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Dr. Chris Voparil

Faculty member supports students with donation to Alumni Association COVID-19 Emergency Fund

By | Alumni, Faculty & Staff, Students | No Comments

Dr. Chris Voparil, faculty in Union’s Ph.D. in Interdisciplinary Studies, was among the first donors to give to the new emergency fund established by Union’s International Alumni Association Board to assist Union students impacted by the coronavirus pandemic. Grants of up to $300 will be issued to students in need. Read Dr. Voparil’s reasons behind his generous contribution.

Dr. Chris VoparilQ: Thank you, Dr. Voparil, for your substantial gift in support of Union’s Alumni Association COVID-19 Student Emergency Fund. Can you share what motivated you to make this generous contribution?
As we know, so many have been impacted directly and severely by the pandemic. Fortunately, I am, as yet, not one of them. I would be working from home anyway and, thankfully, have not lost my income. Imperfect as it may be, I am pleased that our government was able to pass a stimulus package to begin to address the enormous economic impact. After receiving a payment myself, I simply felt that there is no reason for it to go to me; it should help someone in need. The fund established by Union’s International Alumni Association Board is the perfect vehicle to get it to students who are being impacted.

Q: As faculty in Union’s Ph.D. program, you teach courses that bring into focus Union’s value of social justice. Did that play a role in your decision to give?
In the seminar I teach on Ethics and Social Justice, we were just reading about how in times of crisis it is natural to tighten our circle of moral concern to just ourselves and those closest to us. For understandable reasons, the first priority becomes ensuring our loved ones are safe. We see people hoarding supplies, personal protective equipment, even toilet paper! A social rather than individual approach to ethics demands that we also take active measures to extend care to strangers and people we don’t know. Even doctors and health care providers have reported that the pandemic has changed the practice of medicine from doing everything possible for the individual patient to having to conserve resources to take care of the whole community.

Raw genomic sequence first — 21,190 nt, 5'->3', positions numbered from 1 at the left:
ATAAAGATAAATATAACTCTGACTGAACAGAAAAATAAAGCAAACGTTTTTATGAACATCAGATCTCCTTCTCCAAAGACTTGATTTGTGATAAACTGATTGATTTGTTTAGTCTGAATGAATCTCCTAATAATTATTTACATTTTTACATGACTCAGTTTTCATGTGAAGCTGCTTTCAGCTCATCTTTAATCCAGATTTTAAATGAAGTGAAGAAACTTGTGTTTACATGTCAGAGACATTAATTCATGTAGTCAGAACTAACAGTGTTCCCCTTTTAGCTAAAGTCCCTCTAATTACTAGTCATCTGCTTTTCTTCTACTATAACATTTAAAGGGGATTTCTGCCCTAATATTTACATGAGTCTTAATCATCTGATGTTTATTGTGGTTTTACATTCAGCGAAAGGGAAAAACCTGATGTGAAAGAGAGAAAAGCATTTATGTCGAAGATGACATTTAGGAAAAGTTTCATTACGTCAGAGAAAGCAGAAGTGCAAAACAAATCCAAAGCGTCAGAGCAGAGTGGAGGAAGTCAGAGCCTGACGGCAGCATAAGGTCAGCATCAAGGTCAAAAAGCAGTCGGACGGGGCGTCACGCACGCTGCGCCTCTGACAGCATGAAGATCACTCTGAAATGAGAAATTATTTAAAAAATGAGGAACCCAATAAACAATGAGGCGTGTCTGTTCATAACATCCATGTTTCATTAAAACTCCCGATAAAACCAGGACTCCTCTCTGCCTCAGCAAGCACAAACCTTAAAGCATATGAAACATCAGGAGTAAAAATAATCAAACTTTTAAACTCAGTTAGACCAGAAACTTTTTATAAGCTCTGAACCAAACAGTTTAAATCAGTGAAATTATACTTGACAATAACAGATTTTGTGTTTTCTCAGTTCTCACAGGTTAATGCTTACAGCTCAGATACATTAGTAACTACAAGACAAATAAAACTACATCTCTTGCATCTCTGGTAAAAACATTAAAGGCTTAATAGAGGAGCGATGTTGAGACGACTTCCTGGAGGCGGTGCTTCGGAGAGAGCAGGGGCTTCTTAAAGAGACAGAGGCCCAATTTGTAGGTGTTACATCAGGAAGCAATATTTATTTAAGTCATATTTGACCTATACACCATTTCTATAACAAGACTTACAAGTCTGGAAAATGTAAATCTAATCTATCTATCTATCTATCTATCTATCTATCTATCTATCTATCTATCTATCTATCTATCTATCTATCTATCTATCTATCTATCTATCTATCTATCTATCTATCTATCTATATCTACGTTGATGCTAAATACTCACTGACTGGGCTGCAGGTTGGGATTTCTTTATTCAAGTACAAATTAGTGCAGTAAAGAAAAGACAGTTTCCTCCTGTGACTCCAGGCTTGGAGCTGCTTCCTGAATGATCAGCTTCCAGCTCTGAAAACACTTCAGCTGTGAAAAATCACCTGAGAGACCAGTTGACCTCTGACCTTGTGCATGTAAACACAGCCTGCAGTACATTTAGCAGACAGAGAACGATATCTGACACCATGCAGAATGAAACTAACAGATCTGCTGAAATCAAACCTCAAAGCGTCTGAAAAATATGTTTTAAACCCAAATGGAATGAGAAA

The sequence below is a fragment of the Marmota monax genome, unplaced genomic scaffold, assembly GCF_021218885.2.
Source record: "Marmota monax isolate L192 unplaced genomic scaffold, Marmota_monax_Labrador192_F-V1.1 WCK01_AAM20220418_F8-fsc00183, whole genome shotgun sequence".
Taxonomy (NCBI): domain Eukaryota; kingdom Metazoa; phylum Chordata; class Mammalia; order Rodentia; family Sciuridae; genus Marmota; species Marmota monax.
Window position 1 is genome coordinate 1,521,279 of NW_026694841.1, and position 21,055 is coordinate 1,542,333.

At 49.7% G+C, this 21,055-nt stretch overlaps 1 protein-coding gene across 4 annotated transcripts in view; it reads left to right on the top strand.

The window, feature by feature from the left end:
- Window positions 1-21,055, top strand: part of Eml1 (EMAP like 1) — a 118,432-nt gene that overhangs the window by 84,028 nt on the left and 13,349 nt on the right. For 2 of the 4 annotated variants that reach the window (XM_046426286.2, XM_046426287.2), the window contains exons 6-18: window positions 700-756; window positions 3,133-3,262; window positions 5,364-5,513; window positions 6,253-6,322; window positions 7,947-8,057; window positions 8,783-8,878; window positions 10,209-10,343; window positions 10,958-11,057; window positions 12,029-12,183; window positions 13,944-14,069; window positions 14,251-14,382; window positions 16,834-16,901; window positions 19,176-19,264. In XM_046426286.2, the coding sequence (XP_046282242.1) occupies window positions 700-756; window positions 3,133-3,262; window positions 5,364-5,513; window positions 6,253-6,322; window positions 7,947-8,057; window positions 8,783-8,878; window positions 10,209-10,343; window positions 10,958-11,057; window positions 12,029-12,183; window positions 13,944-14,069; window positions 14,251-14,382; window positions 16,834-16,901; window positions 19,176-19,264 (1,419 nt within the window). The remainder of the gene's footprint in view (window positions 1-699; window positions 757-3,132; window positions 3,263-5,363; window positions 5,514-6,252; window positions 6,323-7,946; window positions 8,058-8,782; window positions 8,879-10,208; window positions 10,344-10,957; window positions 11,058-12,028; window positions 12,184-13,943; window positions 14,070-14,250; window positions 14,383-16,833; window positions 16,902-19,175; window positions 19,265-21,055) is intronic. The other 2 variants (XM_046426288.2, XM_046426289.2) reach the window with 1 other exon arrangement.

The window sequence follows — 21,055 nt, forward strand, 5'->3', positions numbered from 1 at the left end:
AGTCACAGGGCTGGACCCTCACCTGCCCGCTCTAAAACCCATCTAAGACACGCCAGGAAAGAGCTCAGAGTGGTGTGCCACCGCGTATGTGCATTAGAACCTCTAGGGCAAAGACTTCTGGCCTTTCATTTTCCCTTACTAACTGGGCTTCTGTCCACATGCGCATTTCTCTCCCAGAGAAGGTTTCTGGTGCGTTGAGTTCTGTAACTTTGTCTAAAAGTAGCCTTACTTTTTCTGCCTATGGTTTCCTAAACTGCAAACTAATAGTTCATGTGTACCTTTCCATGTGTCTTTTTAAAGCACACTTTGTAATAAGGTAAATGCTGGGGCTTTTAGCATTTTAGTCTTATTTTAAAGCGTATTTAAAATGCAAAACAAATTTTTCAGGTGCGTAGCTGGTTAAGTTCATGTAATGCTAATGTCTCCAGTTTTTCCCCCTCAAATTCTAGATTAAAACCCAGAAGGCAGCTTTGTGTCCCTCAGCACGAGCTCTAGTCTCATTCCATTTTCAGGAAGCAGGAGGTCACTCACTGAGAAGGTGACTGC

Q: Can you describe how your students are being impacted by the pandemic? How are the conversations changing within their studies?
It is hard to generalize, but for sure everyone is feeling the psychological strain of fear and anxiety, which reduces the intellectual bandwidth we have to devote to reading, thinking, and writing – all critical to the Ph.D. program. Amazingly, many students have been able not only to keep up with assignments but also to do some of their best work. Others have been rendered unable to study at all under the weight of emotional and financial impacts and caring for family members. At least one student likely contracted the virus but, without health insurance or savings, never sought medical attention. (The student is now OK.) Thinking about my students and all those Union students I don’t know motivated me as well.

Union’s Alumni Association COVID-19 Emergency Fund was established to support Union students in challenging financial or physical circumstances during the global coronavirus pandemic. To contribute, please give online and designate COVID-19 Emergency Fund or send a contribution to Union by mail to: Alumni Office/Union Institute & University/440 E McMillan St/ Cincinnati OH 45206. Questions? Contact Carolyn Krause at 513-487-1165 or carolyn.krause@myunion.edu

Jocelyn Rainey

Pay it 1964WARD – Finding Mona Lisa

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The Changing the Faces of Education – Pay it 1964ward campaign is underway and is already making a difference in the lives of our students. At Union, 100 percent of funds that donors designate to scholarships goes directly to the student. Read how a scholarship is impacting the life of a doctoral candidate and the young students she serves in the feature below.

Her LinkedIn profile lists her current position as dean of Student Services at Wayne County Community College District, but if you live in Detroit, you know Jocelyn Rainey as an artist and art teacher, and as the founder of a gallery. But she is probably best known for creating the Finding Mona Lisa Program 313: Urban Students Become Global Scholars.

Jocelyn RaineyWhile teaching art and art history at Loyola High School in 2007, she asked her students if they wanted to see Leonardo da Vinci’s iconic “Mona Lisa” first-hand, not just in a book. Their enthusiasm sparked the creation of Finding Mona Lisa, the innovative travel program that has provided students (aged 14-19) with the opportunity to visit 10 countries to view famous art works and immerse themselves in other languages and cultures.

Rainey makes sure the students earn their opportunity to expand their lives. They work for a year, training in the areas of language, culture, and how to travel. They are responsible for fundraising to pay for their trip. They must learn about the country they will be visiting, learn the fundamentals of photography so they can document the trip. And, they perform one community service project of their choosing.